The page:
We invite scholars who explore the dynamic role that religion, and especially Christianity, play in China to present.  You may submit an abstract to one of the working panels or suggest a relevant panel topic of your own.  Please see the conference Call for Papers for further information.  Abstracts received before November 15 will be given priority.  


At China Association conferences, old friendships are renewed and new friendships formed.  Our upcoming event “China, Christianity, and the Dialogue of Civilizations” will be no exception.


We look forward to seeing you there.

Lu Nan, On the Road: The Catholic Church in China

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Lu Nan (吕楠) 

Unrivaled in his capacity to capture and reveal human dignity and the poignancy of the human condition, Lu Nan will speak about his work and his vision as a photographer.  One of his internationally acclaimed series documents the lives of Catholics in rural China between 1992 and 1996.

Chiaretto Yan (甄健湘)

Author, International Speaker.  Chiaretto holds a doctorate in Missiology from the Pontifical Gregorian University (Rome).  His primary areas of research are interdisciplinary approaches to the religions and cultures of Asia. In China, he is an acknowledged expert on youth ministry.


Three China Study Tours for 2021 in Exploratory Phase 

A New World – New Study Tours


We are forging ahead, planning for the day when Americans will once again be able to travel unrestricted.  Our best sources trust that will be possible come June 2021.


With that in mind, we are planning three study tours in 2021.  Each has a specific focus.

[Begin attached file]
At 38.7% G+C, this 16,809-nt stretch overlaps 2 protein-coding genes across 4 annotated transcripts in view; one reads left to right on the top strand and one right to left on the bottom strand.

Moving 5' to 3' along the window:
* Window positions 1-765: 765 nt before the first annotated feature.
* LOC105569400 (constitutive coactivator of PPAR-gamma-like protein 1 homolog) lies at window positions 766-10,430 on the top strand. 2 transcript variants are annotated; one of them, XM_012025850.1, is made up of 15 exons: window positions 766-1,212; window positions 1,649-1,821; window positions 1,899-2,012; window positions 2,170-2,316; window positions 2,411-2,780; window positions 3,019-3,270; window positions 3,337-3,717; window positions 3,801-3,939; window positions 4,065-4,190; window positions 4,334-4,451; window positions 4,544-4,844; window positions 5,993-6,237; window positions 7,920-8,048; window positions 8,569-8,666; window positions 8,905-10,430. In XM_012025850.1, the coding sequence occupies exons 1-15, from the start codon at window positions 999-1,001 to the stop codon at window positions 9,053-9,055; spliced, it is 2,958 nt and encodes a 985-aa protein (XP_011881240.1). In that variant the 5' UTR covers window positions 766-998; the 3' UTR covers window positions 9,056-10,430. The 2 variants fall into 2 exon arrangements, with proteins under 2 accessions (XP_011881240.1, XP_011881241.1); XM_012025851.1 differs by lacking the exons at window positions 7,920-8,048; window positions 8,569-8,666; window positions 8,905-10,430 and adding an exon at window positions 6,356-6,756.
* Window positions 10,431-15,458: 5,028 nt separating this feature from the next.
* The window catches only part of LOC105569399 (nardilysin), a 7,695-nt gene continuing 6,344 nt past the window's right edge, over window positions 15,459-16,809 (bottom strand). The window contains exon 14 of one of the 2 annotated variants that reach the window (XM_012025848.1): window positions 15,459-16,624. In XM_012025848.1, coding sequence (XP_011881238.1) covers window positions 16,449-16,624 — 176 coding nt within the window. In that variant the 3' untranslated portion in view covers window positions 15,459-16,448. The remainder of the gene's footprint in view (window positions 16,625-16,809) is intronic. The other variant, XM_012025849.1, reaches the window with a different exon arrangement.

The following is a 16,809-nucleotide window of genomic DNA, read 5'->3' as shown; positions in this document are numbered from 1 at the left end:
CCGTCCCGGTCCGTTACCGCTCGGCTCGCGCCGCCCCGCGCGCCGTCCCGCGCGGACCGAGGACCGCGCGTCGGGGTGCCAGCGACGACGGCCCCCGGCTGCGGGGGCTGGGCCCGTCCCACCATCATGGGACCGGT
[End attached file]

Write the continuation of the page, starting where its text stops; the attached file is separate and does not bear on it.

While we have the needs and interests of specific constituencies in mind, all are welcome.

If you or someone you know would enjoy and benefit from being a participant, please fill out our Study Tour Interest Form.  We will then keep you informed as circumstances become clearer and we are able to nail down arrangements.

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From the Heartland to the Borderlands: Faith in Chinese Context

China is a land of surpassing cultural and historical breadth. Experience its ultra-modern cities, its great centers of education, and its ancient heartland, as well as villages where some of the minority groups that participate in the cultural mix of China have lived for centuries.  In these diverse settings, study tour participants will hear firsthand from Chinese Catholics who share in and contribute to the life of their local communities.


This study tour is specially designed for graduate students and other members of the academic community. Educational subsidies may be available. Others who would find the experience worthwhile are more than welcome.